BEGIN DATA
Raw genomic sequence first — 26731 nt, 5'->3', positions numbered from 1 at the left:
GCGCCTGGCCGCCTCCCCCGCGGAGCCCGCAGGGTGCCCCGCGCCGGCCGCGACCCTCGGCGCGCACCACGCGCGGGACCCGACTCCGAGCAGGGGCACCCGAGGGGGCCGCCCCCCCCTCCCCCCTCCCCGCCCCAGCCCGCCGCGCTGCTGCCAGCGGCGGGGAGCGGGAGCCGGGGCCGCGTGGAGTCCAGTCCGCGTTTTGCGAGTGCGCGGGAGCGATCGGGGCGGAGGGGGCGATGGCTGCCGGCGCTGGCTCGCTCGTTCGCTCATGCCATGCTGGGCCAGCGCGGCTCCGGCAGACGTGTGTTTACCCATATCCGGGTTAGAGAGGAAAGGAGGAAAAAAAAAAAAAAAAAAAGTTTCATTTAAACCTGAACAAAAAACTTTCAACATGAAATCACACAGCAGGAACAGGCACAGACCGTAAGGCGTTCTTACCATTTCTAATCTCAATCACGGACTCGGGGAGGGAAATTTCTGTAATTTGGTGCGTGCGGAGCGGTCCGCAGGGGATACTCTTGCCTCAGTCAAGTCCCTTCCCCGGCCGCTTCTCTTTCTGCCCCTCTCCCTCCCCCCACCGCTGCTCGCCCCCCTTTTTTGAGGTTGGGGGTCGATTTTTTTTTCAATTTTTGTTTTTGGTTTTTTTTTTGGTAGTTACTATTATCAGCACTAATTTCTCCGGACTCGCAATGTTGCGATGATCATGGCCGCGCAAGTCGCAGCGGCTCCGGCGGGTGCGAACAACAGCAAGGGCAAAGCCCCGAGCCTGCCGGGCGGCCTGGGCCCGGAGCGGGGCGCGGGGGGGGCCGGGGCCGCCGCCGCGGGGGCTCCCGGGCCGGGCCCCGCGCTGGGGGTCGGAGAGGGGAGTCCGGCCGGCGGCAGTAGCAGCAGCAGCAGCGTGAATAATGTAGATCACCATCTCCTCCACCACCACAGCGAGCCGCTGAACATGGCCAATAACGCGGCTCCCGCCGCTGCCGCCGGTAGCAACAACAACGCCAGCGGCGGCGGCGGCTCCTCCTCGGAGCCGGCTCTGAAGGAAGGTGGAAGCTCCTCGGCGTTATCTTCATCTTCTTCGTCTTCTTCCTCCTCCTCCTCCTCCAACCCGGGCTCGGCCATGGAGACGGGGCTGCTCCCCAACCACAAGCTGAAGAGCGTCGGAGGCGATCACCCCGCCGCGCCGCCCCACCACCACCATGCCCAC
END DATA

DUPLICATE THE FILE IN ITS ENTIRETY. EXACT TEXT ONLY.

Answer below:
Raw genomic sequence first — 26731 nt, 5'->3', positions numbered from 1 at the left:
GCGCCTGGCCGCCTCCCCCGCGGAGCCCGCAGGGTGCCCCGCGCCGGCCGCGACCCTCGGCGCGCACCACGCGCGGGACCCGACTCCGAGCAGGGGCACCCGAGGGGGCCGCCCCCCCCTCCCCCCTCCCCGCCCCAGCCCGCCGCGCTGCTGCCAGCGGCGGGGAGCGGGAGCCGGGGCCGCGTGGAGTCCAGTCCGCGTTTTGCGAGTGCGCGGGAGCGATCGGGGCGGAGGGGGCGATGGCTGCCGGCGCTGGCTCGCTCGTTCGCTCATGCCATGCTGGGCCAGCGCGGCTCCGGCAGACGTGTGTTTACCCATATCCGGGTTAGAGAGGAAAGGAGGAAAAAAAAAAAAAAAAAAAGTTTCATTTAAACCTGAACAAAAAACTTTCAACATGAAATCACACAGCAGGAACAGGCACAGACCGTAAGGCGTTCTTACCATTTCTAATCTCAATCACGGACTCGGGGAGGGAAATTTCTGTAATTTGGTGCGTGCGGAGCGGTCCGCAGGGGATACTCTTGCCTCAGTCAAGTCCCTTCCCCGGCCGCTTCTCTTTCTGCCCCTCTCCCTCCCCCCACCGCTGCTCGCCCCCCTTTTTTGAGGTTGGGGGTCGATTTTTTTTTCAATTTTTGTTTTTGGTTTTTTTTTTGGTAGTTACTATTATCAGCACTAATTTCTCCGGACTCGCAATGTTGCGATGATCATGGCCGCGCAAGTCGCAGCGGCTCCGGCGGGTGCGAACAACAGCAAGGGCAAAGCCCCGAGCCTGCCGGGCGGCCTGGGCCCGGAGCGGGGCGCGGGGGGGGCCGGGGCCGCCGCCGCGGGGGCTCCCGGGCCGGGCCCCGCGCTGGGGGTCGGAGAGGGGAGTCCGGCCGGCGGCAGTAGCAGCAGCAGCAGCGTGAATAATGTAGATCACCATCTCCTCCACCACCACAGCGAGCCGCTGAACATGGCCAATAACGCGGCTCCCGCCGCTGCCGCCGGTAGCAACAACAACGCCAGCGGCGGCGGCGGCTCCTCCTCGGAGCCGGCTCTGAAGGAAGGTGGAAGCTCCTCGGCGTTATCTTCATCTTCTTCGTCTTCTTCCTCCTCCTCCTCCTCCAACCCGGGCTCGGCCATGGAGACGGGGCTGCTCCCCAACCACAAGCTGAAGAGCGTCGGAGGCGATCACCCCGCCGCGCCGCCCCACCACCACCATGCCCAC